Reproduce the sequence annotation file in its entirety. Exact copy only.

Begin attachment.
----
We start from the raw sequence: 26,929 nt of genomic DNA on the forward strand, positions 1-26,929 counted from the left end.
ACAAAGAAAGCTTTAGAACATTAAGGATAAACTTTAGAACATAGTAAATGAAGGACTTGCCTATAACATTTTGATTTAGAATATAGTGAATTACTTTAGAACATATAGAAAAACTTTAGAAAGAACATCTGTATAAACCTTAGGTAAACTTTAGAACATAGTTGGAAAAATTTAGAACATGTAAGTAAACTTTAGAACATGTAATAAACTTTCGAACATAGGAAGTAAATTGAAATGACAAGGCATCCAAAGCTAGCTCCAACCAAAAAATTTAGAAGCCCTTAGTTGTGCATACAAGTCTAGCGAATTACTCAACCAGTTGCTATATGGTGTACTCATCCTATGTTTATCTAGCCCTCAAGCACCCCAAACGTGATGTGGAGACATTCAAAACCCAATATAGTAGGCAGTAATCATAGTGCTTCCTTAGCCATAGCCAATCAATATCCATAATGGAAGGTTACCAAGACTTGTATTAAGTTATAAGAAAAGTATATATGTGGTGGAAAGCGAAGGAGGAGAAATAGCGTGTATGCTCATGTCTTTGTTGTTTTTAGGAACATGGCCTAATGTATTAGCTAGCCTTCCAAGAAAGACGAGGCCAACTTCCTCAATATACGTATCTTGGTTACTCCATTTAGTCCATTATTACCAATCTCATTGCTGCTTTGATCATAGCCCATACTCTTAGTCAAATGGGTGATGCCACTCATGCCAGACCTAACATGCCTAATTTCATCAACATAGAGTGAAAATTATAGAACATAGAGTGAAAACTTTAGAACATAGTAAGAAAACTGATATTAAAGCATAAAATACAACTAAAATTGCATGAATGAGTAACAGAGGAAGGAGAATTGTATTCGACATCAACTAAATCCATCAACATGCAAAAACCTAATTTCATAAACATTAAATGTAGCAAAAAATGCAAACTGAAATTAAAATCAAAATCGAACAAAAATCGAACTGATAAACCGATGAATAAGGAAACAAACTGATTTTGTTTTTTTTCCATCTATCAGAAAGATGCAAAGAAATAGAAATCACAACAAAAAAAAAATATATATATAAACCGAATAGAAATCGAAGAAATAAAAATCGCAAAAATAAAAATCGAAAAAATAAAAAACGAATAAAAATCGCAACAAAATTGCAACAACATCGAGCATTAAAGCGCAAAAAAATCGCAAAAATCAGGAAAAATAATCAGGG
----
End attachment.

We start from the raw sequence: 26,929 nt of genomic DNA on the forward strand, positions 1-26,929 counted from the left end.
ACAAAGAAAGCTTTAGAACATTAAGGATAAACTTTAGAACATAGTAAATGAAGGACTTGCCTATAACATTTTGATTTAGAATATAGTGAATTACTTTAGAACATATAGAAAAACTTTAGAAAGAACATCTGTATAAACCTTAGGTAAACTTTAGAACATAGTTGGAAAAATTTAGAACATGTAAGTAAACTTTAGAACATGTAATAAACTTTCGAACATAGGAAGTAAATTGAAATGACAAGGCATCCAAAGCTAGCTCCAACCAAAAAATTTAGAAGCCCTTAGTTGTGCATACAAGTCTAGCGAATTACTCAACCAGTTGCTATATGGTGTACTCATCCTATGTTTATCTAGCCCTCAAGCACCCCAAACGTGATGTGGAGACATTCAAAACCCAATATAGTAGGCAGTAATCATAGTGCTTCCTTAGCCATAGCCAATCAATATCCATAATGGAAGGTTACCAAGACTTGTATTAAGTTATAAGAAAAGTATATATGTGGTGGAAAGCGAAGGAGGAGAAATAGCGTGTATGCTCATGTCTTTGTTGTTTTTAGGAACATGGCCTAATGTATTAGCTAGCCTTCCAAGAAAGACGAGGCCAACTTCCTCAATATACGTATCTTGGTTACTCCATTTAGTCCATTATTACCAATCTCATTGCTGCTTTGATCATAGCCCATACTCTTAGTCAAATGGGTGATGCCACTCATGCCAGACCTAACATGCCTAATTTCATCAACATAGAGTGAAAATTATAGAACATAGAGTGAAAACTTTAGAACATAGTAAGAAAACTGATATTAAAGCATAAAATACAACTAAAATTGCATGAATGAGTAACAGAGGAAGGAGAATTGTATTCGACATCAACTAAATCCATCAACATGCAAAAACCTAATTTCATAAACATTAAATGTAGCAAAAAATGCAAACTGAAATTAAAATCAAAATCGAACAAAAATCGAACTGATAAACCGATGAATAAGGAAACAAACTGATTTTGTTTTTTTTCCATCTATCAGAAAGATGCAAAGAAATAGAAATCACAACAAAAAAAAAATATATATATAAACCGAATAGAAATCGAAGAAATAAAAATCGCAAAAATAAAAATCGAAAAAATAAAAAACGAATAAAAATCGCAACAAAATTGCAACAACATCGAGCATTAAAGCGCAAAAAAATCGCAAAAATCAGGAAAAATAATCAGGG